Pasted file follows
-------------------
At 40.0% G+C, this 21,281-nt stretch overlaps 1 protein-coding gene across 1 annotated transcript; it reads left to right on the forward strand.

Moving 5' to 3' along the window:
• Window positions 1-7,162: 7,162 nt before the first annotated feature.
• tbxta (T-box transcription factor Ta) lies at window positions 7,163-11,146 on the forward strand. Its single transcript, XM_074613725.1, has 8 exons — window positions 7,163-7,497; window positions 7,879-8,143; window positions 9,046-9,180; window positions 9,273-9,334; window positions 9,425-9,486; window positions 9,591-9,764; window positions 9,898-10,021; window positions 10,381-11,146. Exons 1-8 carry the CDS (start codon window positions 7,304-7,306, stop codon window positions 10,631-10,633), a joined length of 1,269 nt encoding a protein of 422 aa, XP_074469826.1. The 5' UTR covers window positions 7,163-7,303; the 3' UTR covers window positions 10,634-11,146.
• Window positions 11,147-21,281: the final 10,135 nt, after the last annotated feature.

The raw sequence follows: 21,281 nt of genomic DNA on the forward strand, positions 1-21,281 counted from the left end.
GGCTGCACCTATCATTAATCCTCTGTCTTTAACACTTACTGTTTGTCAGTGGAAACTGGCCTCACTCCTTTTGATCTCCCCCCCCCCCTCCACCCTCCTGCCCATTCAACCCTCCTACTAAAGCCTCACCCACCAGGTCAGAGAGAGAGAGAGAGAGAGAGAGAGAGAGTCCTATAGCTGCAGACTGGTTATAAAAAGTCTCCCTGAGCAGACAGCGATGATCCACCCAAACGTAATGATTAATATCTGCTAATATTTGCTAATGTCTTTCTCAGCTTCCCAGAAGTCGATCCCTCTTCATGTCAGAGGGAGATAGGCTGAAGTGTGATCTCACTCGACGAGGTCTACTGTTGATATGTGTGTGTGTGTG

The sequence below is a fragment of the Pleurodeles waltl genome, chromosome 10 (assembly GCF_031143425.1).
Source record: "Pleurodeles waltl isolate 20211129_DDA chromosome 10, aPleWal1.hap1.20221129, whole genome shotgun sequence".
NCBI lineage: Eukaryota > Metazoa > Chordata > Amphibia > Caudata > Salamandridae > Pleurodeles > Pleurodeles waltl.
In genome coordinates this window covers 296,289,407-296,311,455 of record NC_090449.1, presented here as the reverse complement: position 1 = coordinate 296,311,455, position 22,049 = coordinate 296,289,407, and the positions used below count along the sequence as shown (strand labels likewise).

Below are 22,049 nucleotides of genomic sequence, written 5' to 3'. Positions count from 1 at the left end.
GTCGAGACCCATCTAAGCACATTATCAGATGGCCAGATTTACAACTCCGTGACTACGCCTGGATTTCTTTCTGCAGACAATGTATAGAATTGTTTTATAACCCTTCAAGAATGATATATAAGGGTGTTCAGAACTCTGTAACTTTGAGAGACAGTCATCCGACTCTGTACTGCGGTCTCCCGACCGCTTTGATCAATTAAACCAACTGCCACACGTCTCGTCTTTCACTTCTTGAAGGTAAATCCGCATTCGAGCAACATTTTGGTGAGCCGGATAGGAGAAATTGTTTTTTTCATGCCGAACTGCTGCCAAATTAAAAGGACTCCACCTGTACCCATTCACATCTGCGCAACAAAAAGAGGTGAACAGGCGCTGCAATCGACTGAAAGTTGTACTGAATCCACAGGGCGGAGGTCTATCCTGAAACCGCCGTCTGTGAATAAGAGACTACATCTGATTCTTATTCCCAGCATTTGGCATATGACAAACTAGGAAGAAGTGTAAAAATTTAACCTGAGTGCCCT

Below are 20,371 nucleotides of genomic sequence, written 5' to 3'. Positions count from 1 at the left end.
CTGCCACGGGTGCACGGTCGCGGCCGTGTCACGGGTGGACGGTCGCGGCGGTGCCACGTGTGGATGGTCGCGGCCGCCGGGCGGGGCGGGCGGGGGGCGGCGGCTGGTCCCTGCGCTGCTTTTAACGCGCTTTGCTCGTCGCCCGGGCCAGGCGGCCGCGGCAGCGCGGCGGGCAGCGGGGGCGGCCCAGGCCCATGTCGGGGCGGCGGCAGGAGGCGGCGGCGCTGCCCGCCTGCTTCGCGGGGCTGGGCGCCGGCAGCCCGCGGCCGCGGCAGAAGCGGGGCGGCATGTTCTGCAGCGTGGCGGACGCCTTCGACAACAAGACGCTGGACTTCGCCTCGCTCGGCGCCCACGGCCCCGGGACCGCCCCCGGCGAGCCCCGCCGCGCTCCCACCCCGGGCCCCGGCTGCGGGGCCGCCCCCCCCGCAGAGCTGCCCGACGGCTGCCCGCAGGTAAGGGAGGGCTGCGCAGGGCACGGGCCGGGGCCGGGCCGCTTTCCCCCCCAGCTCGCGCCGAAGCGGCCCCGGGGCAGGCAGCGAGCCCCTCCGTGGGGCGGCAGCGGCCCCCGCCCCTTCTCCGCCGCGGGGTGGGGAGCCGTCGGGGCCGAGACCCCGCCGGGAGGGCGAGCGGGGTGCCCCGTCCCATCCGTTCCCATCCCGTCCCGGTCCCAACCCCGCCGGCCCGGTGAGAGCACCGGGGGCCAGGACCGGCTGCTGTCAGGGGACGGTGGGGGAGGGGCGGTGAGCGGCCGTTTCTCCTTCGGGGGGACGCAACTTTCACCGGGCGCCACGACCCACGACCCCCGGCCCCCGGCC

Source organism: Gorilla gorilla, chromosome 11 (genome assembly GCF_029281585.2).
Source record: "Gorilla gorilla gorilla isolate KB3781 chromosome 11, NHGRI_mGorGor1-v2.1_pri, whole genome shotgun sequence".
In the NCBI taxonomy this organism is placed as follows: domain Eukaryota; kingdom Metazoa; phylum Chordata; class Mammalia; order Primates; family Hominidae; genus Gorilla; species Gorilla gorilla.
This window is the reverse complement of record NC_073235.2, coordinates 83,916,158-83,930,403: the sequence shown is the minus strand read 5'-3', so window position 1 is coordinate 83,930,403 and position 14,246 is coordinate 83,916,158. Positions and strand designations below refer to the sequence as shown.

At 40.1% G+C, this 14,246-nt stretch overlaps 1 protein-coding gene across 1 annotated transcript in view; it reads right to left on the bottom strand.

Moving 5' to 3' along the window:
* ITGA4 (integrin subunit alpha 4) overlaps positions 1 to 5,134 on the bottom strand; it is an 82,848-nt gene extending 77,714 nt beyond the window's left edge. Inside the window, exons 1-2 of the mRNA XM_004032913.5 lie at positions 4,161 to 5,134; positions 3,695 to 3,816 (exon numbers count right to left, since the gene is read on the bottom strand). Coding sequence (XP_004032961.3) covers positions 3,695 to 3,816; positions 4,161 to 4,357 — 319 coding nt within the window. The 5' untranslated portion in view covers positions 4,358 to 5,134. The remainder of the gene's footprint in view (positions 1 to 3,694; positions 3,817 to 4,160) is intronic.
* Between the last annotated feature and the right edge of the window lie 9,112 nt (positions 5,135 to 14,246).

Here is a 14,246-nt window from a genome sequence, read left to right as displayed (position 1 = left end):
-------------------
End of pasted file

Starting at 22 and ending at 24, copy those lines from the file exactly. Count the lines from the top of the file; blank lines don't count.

* ITGA4 (integrin subunit alpha 4) overlaps positions 1 to 5,134 on the bottom strand; it is an 82,848-nt gene extending 77,714 nt beyond the window's left edge. Inside the window, exons 1-2 of the mRNA XM_004032913.5 lie at positions 4,161 to 5,134; positions 3,695 to 3,816 (exon numbers count right to left, since the gene is read on the bottom strand). Coding sequence (XP_004032961.3) covers positions 3,695 to 3,816; positions 4,161 to 4,357 — 319 coding nt within the window. The 5' untranslated portion in view covers positions 4,358 to 5,134. The remainder of the gene's footprint in view (positions 1 to 3,694; positions 3,817 to 4,160) is intronic.
* Between the last annotated feature and the right edge of the window lie 9,112 nt (positions 5,135 to 14,246).

Here is a 14,246-nt window from a genome sequence, read left to right as displayed (position 1 = left end):